The bees started dying, noticeably, almost a decade ago in this country.
What would come to be known as Colony Collapse Disorder was already widespread in the U.S. and Europe, and in the spring of 2007 New Brunswick beekeepers reporter losses of 59 per cent of their bees over winter.
Last year, Ontario lost 58 per cent.
“We need bees if we are to continue to grow the food we eat,” says a senate report released this week, after hearing from 85 witnesses over eight months.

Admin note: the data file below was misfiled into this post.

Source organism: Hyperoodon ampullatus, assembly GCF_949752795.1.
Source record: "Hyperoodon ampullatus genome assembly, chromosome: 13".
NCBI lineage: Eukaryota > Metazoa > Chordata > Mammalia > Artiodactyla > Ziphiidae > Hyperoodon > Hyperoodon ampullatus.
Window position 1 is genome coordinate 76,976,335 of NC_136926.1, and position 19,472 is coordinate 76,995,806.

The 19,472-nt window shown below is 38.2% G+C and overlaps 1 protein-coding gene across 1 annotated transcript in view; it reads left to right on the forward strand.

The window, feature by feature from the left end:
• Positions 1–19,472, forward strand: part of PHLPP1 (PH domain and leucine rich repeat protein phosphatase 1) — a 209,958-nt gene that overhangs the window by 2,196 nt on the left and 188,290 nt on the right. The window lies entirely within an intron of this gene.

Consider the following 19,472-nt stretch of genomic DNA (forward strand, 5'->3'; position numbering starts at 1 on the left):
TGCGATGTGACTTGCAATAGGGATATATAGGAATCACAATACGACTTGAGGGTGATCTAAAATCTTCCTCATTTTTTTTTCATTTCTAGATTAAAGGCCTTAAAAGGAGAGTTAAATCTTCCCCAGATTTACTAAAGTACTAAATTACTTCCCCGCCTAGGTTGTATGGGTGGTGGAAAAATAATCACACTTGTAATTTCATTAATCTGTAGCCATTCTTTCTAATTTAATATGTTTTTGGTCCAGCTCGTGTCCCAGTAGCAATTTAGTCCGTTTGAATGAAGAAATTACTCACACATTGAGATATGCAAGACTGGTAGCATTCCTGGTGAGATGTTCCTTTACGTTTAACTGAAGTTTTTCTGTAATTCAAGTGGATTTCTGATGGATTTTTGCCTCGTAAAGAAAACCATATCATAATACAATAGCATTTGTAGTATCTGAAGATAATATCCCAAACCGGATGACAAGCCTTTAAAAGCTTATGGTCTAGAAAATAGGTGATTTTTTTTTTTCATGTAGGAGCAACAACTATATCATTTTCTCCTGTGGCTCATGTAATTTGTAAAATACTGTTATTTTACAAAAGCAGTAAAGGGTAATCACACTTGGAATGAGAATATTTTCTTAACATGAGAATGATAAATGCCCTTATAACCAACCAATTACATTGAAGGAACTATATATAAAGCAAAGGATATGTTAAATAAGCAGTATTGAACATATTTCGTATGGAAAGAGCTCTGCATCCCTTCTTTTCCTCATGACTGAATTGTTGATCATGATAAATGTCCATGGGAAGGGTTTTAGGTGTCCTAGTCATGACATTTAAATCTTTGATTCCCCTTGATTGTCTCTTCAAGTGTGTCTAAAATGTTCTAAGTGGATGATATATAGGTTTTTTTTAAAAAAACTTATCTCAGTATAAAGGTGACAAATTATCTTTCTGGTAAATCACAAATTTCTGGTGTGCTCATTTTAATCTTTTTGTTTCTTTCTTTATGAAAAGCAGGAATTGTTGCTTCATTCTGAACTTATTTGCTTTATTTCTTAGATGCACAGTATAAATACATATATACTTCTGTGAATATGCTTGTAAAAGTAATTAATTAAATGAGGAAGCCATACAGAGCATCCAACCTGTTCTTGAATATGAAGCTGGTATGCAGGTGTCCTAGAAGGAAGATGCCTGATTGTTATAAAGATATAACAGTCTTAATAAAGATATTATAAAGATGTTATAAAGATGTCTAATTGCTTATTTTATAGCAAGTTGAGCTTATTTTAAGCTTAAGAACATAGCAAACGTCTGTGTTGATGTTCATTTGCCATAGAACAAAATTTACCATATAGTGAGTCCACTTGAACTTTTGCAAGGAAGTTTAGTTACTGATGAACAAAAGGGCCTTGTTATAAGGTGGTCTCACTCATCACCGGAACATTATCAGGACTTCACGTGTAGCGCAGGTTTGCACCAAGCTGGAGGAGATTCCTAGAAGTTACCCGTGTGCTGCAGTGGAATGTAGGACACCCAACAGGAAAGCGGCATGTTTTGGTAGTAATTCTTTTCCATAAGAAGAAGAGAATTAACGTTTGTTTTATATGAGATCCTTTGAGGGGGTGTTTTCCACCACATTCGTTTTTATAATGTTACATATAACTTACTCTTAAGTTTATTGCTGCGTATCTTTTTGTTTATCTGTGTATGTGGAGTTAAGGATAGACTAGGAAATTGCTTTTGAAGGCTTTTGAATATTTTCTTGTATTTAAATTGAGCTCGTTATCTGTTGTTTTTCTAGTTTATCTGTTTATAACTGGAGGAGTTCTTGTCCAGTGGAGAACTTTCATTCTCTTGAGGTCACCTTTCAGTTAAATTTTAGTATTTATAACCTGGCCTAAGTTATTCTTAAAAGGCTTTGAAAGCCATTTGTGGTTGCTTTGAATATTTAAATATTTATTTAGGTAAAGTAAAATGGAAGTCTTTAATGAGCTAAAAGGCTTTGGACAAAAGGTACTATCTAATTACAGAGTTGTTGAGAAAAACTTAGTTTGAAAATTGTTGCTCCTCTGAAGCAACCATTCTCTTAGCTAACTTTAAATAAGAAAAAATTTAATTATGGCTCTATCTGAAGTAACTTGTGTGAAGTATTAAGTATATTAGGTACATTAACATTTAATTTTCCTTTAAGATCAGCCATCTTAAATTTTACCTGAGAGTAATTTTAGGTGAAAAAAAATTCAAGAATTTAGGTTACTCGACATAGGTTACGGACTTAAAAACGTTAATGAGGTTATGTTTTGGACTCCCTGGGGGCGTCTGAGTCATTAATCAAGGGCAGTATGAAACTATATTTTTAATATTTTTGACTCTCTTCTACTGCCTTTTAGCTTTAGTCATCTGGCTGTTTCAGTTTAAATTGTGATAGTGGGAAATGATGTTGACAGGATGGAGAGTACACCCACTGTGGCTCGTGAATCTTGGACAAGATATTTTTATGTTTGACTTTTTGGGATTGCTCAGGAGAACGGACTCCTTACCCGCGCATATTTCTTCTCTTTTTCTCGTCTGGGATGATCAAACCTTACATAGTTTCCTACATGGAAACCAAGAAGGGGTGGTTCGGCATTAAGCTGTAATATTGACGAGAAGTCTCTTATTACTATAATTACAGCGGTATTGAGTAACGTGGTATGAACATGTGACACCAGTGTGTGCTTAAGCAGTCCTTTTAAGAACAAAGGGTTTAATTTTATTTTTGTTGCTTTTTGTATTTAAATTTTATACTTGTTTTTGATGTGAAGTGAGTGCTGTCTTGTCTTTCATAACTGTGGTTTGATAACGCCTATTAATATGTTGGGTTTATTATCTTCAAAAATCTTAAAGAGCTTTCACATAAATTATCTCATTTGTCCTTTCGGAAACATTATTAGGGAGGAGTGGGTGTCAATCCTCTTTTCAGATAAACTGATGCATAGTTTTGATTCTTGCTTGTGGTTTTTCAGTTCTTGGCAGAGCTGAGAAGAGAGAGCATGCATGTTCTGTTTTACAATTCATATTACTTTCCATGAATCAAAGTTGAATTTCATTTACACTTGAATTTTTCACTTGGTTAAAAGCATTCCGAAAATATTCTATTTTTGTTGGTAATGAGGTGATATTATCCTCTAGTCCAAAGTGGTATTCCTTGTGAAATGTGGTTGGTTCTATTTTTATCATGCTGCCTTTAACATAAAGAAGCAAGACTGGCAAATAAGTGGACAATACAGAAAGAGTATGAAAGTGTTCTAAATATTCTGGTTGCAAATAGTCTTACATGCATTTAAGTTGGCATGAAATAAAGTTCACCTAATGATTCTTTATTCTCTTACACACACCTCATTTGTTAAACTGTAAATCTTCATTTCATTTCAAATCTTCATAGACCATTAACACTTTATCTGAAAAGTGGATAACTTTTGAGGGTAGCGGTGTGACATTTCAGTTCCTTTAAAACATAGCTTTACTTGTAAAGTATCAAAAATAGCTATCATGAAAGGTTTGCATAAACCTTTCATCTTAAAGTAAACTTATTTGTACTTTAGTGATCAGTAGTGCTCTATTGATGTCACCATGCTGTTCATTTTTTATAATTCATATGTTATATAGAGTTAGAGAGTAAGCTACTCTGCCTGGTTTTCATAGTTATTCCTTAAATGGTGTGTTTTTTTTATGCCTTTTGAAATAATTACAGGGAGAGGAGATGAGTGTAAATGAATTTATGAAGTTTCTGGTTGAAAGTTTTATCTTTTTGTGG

The report by the Standing Senate Committee on Agriculture and Forestry points out that of the 100 crop species that provide 90 per cent of the world’s food, more than 70 are pollinated by bees.
Canada has 800 different species of wild bee and more than 8,700 commercial and hobby beekeepers managing over 694,000 bee colonies. Bee crop pollination is worth an estimated $2 billion a year.
Though neonicotinoid insecticides have borne the brunt of blame for killing bees – the European Union has put a two-year moratoriumRead More »from What do the bees need? Senate report makes several recommendations